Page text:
The concert Saturday at the Westin is also at 8 p.m. Tickets are $30 for general admission and $25 for students with I.D. They may be purchased in advance at Connections of the Westin front desk. Seating is open. For further information, call 779-4322 or 776-6777.

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Bill Sims has a rock-steady reputation as a blues artist these days.
He has a pretty good rap as a family man, too.
And while the two concepts don't necessarily go together in the minds of many folks, they fit just fine in his life at the start of his second half-century.
So it's not surprising that the Bill Sims Blues Band will be performing on St. Thomas and St. John this weekend with Sims in the spotlight and his wife, Karen Wilson, in the audience. And their daughter Chaney would be sharing the mike with Dad on vocals except that "she's in college and can't get away," he said in a phone call Wednesday from New York.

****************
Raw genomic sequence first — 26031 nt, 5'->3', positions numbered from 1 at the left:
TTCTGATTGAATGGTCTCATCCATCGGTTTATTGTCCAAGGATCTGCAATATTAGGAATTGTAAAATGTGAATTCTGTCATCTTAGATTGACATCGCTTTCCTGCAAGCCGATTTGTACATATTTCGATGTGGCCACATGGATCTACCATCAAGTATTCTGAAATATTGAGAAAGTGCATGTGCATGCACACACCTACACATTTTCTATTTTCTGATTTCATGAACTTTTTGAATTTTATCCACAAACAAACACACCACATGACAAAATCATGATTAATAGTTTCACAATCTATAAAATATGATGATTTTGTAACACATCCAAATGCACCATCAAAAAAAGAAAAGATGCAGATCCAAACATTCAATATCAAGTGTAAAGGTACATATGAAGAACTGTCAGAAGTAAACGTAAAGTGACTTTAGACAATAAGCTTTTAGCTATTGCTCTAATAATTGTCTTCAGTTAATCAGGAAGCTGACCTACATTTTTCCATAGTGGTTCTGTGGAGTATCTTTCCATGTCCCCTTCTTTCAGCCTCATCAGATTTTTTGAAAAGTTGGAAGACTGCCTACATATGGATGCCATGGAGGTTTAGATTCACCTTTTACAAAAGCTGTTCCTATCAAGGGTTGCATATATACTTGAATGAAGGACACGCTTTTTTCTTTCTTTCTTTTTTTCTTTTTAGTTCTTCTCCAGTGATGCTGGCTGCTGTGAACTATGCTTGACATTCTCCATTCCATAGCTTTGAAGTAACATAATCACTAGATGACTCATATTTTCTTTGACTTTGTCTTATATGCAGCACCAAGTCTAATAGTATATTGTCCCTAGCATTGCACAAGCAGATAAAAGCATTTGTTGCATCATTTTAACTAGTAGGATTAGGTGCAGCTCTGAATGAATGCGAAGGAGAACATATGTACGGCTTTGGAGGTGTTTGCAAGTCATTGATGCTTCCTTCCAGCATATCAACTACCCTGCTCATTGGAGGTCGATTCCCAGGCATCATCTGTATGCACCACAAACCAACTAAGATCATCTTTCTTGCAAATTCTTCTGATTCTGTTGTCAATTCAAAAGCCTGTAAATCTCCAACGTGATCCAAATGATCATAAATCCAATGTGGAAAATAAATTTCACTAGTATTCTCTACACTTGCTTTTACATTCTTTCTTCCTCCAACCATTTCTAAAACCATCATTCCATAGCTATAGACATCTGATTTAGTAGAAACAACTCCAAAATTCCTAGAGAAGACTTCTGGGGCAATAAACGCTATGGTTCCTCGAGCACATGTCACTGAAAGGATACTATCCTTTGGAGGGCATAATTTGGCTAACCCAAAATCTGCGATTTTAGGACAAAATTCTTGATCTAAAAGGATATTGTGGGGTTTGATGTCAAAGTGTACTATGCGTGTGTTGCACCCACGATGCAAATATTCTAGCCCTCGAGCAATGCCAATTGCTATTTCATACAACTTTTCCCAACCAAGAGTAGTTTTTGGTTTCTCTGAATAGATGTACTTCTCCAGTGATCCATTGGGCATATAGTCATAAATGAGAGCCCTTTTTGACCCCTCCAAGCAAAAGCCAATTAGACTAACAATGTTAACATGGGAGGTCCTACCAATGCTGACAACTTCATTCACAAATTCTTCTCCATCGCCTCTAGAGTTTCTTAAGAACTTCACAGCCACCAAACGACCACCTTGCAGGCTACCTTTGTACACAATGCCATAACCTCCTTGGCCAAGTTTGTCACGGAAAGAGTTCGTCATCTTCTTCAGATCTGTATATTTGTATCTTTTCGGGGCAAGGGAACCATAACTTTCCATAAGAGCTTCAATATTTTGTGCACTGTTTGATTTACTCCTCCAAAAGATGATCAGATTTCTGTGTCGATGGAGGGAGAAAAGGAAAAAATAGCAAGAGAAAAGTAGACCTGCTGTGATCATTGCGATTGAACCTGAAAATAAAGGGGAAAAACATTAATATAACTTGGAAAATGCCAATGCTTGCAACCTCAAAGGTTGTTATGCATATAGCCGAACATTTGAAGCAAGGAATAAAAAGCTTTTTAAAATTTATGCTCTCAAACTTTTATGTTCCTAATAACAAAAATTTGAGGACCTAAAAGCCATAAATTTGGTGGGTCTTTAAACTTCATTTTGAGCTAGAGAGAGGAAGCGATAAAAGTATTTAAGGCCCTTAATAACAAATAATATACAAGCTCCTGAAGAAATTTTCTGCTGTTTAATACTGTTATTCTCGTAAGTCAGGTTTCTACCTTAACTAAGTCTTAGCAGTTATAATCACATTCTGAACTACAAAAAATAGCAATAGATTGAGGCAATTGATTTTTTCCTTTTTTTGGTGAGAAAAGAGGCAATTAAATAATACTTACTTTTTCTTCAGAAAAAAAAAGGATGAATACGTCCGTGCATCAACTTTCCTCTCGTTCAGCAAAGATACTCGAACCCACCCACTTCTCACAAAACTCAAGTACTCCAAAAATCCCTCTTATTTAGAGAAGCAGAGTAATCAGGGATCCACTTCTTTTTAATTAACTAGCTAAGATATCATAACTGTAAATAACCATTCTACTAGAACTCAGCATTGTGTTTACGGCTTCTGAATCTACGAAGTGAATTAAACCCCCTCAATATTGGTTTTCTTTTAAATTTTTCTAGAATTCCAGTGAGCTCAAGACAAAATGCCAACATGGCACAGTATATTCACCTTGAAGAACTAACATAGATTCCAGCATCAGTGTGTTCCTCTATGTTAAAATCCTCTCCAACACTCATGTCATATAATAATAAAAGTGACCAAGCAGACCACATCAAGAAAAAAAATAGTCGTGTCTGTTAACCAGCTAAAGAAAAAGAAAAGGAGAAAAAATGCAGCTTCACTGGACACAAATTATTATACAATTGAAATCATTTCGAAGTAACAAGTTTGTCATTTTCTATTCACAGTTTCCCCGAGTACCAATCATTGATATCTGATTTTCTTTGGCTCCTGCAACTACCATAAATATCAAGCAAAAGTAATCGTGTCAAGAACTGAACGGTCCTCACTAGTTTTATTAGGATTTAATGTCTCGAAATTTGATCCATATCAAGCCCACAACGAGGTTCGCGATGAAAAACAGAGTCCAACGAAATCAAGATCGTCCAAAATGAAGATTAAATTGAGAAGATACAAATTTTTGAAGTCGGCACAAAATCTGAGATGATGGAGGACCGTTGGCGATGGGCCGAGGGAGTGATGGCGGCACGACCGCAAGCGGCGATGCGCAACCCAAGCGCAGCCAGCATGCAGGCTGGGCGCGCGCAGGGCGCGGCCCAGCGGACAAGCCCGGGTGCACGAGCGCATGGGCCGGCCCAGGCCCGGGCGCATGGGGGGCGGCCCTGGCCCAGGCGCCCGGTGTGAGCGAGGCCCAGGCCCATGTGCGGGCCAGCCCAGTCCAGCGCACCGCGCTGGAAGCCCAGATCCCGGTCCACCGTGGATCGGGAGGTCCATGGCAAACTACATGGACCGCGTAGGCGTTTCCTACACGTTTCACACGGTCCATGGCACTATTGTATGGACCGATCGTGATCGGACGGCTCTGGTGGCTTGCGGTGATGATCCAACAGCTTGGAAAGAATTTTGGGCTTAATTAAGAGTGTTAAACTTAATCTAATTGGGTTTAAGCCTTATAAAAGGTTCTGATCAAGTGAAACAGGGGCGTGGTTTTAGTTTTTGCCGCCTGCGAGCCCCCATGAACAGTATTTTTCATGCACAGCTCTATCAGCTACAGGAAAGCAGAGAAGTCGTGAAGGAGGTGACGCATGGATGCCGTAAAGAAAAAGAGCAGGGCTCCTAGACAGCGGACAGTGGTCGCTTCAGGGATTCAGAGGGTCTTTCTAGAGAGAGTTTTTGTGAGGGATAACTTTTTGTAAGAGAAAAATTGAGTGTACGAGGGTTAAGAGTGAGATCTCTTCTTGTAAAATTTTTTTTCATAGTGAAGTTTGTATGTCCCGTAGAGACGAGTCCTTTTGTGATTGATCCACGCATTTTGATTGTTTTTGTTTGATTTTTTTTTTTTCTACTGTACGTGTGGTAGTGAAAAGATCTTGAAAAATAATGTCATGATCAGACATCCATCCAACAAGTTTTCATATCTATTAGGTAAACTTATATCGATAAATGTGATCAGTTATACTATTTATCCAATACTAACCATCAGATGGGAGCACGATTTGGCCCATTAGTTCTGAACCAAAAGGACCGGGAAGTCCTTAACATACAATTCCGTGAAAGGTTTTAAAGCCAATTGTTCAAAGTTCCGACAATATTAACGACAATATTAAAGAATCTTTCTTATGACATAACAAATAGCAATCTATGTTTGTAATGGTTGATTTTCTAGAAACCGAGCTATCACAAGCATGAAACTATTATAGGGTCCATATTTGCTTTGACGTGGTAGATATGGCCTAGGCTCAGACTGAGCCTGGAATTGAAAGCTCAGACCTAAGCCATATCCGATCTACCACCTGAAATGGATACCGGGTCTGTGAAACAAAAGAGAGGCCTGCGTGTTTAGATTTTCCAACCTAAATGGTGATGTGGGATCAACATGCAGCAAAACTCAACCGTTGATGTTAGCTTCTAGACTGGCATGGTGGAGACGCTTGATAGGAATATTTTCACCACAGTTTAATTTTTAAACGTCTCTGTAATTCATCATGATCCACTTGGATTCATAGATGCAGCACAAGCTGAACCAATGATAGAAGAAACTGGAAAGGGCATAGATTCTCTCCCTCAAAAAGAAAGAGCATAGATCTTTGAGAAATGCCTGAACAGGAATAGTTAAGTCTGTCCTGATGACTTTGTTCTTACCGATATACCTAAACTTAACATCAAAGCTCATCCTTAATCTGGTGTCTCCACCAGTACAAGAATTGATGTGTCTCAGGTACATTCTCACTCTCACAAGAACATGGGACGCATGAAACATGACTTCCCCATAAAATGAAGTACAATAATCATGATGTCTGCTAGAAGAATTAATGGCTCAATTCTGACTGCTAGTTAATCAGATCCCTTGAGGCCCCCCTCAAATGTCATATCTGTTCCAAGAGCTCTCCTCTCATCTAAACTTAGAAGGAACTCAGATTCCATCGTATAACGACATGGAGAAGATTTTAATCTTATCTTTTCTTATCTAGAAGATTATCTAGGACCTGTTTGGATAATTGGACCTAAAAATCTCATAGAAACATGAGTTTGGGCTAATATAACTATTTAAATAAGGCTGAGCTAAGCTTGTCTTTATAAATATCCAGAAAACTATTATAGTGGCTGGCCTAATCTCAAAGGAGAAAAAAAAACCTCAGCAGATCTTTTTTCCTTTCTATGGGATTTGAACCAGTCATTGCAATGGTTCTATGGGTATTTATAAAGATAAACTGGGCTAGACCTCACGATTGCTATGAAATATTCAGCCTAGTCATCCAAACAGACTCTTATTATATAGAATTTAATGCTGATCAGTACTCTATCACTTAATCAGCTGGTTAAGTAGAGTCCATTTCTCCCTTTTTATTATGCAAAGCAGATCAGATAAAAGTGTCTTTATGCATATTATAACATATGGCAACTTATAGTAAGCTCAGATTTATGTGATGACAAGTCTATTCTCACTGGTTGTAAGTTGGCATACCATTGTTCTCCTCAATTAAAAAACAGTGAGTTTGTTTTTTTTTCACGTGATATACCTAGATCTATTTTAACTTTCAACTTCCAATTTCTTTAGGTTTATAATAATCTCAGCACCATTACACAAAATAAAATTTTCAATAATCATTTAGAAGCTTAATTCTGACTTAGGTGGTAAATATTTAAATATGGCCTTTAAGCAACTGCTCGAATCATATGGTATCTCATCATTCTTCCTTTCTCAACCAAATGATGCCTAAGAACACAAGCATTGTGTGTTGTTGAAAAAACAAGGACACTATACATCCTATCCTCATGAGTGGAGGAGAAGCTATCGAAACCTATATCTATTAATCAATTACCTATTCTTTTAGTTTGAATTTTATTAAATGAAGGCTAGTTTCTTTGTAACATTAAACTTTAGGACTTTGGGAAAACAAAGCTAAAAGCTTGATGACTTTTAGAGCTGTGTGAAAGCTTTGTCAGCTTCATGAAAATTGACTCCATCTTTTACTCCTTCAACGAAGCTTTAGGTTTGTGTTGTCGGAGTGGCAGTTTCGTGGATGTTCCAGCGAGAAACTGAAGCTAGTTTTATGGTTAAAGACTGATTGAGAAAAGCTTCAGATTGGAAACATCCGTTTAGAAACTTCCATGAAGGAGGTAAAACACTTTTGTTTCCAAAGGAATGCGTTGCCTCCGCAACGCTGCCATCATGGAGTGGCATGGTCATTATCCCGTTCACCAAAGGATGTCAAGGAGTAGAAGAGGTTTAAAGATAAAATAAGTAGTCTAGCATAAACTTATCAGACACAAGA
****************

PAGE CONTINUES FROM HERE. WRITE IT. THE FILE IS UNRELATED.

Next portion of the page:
The blues band opens the 4th annual Tillett Garden Series of non-classical concerts on Friday night on St. Thomas and moves Saturday night to the Westin Resort ballroom for a St. John School of the Arts performance.
Blues buffs can look forward to an evening of smooth city and kickin' country sounds, balanced out with some jazz, soothing soul and raspy R&B, plus a little Cajun spice and a hint of hip hop mixed in.
It's all to be heard on Sims' first album, titled simply "Bill Sims," released last year by Warner Bros./PBS Records. It came out at the same time that PBS – yes, that's the Public Broadcasting System – put out another CD also featuring Sims' music. That one was the soundtrack from a nine-hour PBS television series built around Bill Sims and his family.